One thing that always breaks my heart is talking to people who’ve been to Vietnam and learn they took a bus from Hue straight to Hoi An. A bus! It’s a shame because, even though it may be easier, it doesn’t quite compare to the beauty that is riding the SE3 train. Granted the train doesn’t go all the way to Hoi An and a taxi may be needed to complete the last stretch of the ride, but with views like this does it really matter?
The train ride starts slowly but quickly picks up the pace. For about an hour or so nothing really happens apart from passing the odd town, but then… the quick change of scenery hits you like a brick. Suddenly you’re surrounded by lush greenery that seems to swallow the train whole, not to mention the outstanding views of the sea! This stretch of the SE3 route is considered one of the most scenic in the world for a reason, too bad so many tourists overlook it.
For lovers of ancient civilisations, few places are as exciting as the Yucatán Peninsula in southeastern Mexico. The amount of incredibly preserved Mayan ruins to discover, each one better than the next, makes it an authentic playground for explorers and history lovers alike. While not my favourite of the lot (that would have to be Palenque), Chichen Itza is by far the most impressive. There’s a reason it is the most recognised Mayan ruin in the world!
Contrary to popular belief, the famous limestone pyramid is actually called Temple of Kukulcán and is part of a much larger (and very interesting) complex called… Chichen Itza! The pyramid sits in the middle of an archeological site where a large Mayan city existed some 1,500 years ago. While the surrounding ruins are extremely well preserved and a delight to explore, its imposing scale unsurprisingly makes Kukulcán the crown jewel of Chichen Itza.
After my time in Riohacha came to an end, I had two options: go back to Santa Marta, or make a brief stop in Palomino – a sleepy coastal town with a tremendous reputation among backpackers, located somewhere between both cities. Since Palomino already featured on my list of places to visit before I left Colombia I figured it would make much more sense to visit it now rather than having to come back some other time.
When it comes to public squares, Europe is a hard place to beat. That’s a fact. There are thousands of them, each one prettier than the next. Spain, for example, is well known for its magnificent plazas. And even though I haven’t yet had a chance to visit them all, I think Plaza de España will forever be my favourite. Located in Seville, the capital of the Andalucia region, it takes little time to conquer the heart of anyone who visits it.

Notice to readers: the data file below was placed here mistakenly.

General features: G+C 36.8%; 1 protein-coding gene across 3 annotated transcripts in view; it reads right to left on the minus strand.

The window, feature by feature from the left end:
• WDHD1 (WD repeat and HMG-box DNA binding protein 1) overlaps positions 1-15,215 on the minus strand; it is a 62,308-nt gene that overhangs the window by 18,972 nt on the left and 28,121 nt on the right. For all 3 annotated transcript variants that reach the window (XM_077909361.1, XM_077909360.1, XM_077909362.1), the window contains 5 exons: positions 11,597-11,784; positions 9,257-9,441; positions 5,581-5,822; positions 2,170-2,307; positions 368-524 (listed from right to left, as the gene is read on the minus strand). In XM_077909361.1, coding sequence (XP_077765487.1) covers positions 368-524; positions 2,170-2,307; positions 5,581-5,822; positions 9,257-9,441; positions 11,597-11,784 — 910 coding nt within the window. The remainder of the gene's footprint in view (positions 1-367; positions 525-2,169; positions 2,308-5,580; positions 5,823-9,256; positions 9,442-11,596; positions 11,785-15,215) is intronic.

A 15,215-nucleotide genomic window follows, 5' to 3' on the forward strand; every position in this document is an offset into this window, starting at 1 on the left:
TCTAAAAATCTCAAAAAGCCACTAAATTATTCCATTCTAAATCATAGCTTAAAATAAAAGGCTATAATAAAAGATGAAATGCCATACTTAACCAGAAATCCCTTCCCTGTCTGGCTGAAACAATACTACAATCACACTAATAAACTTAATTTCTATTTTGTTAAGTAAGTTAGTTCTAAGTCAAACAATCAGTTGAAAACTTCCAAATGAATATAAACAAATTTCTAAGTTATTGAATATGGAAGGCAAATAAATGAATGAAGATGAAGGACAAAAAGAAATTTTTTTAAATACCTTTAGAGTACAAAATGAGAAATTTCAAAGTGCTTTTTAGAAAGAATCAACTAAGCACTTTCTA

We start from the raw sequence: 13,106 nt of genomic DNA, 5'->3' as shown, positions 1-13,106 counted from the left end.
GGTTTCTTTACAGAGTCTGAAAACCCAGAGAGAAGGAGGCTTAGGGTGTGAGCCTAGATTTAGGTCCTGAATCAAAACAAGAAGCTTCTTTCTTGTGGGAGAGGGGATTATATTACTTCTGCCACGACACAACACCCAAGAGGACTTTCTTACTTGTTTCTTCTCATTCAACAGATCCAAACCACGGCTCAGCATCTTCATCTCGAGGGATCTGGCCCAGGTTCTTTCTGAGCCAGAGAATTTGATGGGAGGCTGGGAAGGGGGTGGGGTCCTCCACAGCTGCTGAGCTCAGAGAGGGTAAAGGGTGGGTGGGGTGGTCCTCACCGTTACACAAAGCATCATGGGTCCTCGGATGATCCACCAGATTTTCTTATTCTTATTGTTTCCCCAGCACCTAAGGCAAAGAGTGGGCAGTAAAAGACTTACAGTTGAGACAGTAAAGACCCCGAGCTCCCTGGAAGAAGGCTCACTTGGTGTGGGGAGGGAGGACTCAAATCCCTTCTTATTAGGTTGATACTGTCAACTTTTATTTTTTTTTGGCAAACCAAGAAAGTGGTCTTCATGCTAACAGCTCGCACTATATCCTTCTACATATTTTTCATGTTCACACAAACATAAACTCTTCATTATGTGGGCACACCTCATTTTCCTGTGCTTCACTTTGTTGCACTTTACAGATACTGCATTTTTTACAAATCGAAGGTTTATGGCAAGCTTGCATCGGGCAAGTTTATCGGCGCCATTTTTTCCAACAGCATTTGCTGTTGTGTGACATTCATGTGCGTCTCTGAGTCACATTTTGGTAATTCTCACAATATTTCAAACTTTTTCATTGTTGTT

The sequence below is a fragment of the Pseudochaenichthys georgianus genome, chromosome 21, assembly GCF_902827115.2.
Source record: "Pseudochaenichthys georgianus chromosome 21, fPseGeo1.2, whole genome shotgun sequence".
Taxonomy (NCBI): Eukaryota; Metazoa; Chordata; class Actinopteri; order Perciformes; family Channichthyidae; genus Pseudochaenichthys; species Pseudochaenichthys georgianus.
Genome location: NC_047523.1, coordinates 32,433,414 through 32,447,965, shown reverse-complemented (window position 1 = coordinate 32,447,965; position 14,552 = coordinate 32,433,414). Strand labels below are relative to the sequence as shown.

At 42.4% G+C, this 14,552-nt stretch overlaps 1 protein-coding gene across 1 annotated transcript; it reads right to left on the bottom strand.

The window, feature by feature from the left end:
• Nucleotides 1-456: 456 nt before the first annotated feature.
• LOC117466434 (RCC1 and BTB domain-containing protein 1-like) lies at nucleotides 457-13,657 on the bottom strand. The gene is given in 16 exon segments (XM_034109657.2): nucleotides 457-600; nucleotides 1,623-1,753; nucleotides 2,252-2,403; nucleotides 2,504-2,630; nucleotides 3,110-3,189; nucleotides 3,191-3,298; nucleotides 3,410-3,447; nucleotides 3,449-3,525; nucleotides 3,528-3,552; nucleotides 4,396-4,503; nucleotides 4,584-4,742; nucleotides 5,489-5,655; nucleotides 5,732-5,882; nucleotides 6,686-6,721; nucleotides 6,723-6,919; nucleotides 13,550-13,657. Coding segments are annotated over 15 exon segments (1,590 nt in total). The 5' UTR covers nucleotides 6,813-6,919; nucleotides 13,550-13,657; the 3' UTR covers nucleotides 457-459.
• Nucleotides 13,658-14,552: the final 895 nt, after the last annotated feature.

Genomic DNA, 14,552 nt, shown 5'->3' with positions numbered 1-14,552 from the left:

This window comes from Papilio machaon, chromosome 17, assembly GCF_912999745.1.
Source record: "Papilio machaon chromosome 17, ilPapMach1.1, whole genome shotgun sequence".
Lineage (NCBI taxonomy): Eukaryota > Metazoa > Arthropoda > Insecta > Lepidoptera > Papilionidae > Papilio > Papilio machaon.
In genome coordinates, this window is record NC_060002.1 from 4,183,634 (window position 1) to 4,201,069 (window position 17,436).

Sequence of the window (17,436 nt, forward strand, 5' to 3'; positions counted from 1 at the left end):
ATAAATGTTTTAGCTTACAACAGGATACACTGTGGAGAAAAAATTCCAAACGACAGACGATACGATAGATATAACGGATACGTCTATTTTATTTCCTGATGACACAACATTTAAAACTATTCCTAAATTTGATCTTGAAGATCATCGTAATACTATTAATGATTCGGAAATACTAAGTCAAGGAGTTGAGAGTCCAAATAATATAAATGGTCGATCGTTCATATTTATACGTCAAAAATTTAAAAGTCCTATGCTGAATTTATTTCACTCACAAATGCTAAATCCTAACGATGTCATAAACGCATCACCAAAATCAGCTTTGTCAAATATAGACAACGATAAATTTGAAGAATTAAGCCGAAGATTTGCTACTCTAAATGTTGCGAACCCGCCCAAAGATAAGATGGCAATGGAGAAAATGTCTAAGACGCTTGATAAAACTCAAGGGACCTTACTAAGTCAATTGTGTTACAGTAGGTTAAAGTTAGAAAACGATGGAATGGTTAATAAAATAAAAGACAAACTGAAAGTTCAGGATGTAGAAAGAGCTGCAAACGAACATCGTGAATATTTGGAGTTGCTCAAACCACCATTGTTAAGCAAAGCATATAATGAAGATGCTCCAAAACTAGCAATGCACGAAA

Built in 1928 for the Ibero-American Exposition of 1929, this huge half-circle square is a marvel to look at. While the walls feature impressive tiles representing each of the Spanish provinces, its most striking detail is the artificial lake that runs across its length. During the day boats can be rented and visitors make the most of it by rowing up and down the lake. It’s a fantastic sight, and one of the reasons that make it one of my favourite squares in the world.
One of the disadvantages of sleeping on the beach is that once the sun is up you can’t really sleep anymore. Which wasn’t all that bad because we had a long day ahead of us. After a tasty breakfast, we waited for the other groups to get ready (since we were all moving together in a sort of convoy) and headed towards the first stop of the day: the Parque Eólico de Jepirachi. A wind farm, basically. It was fun to get close to the towering wind turbines although they’re not much of an attraction per se.
I’m not much of a waterfall kind of guy. I mean, I do like them when they’re big and spectacular but otherwise they just fail to grab my attention. As such, you won’t be surprised to learn that when I travel I’m very cautious about going out of my way to see a waterfall. It’s a rare occasion, let’s put it that way. The Pailón del Diablo, however, is one of those exceptions that didn’t make me think twice. I simply had to see it.
Located near the small town of Baños, the best way to get there is by renting a mountain bike and making your way through the spectacular Ruta de las Cascadas. What awaits at the other end is the aptly named Pailón del Diablo, or Devil’s Cauldron: an impressive waterfall with a viewpoint that’ll make you feel like you’re in a Lord of the Rings movie. You’ll get very close to the waterfall and obviously drenched, which is part of what makes it so much fun!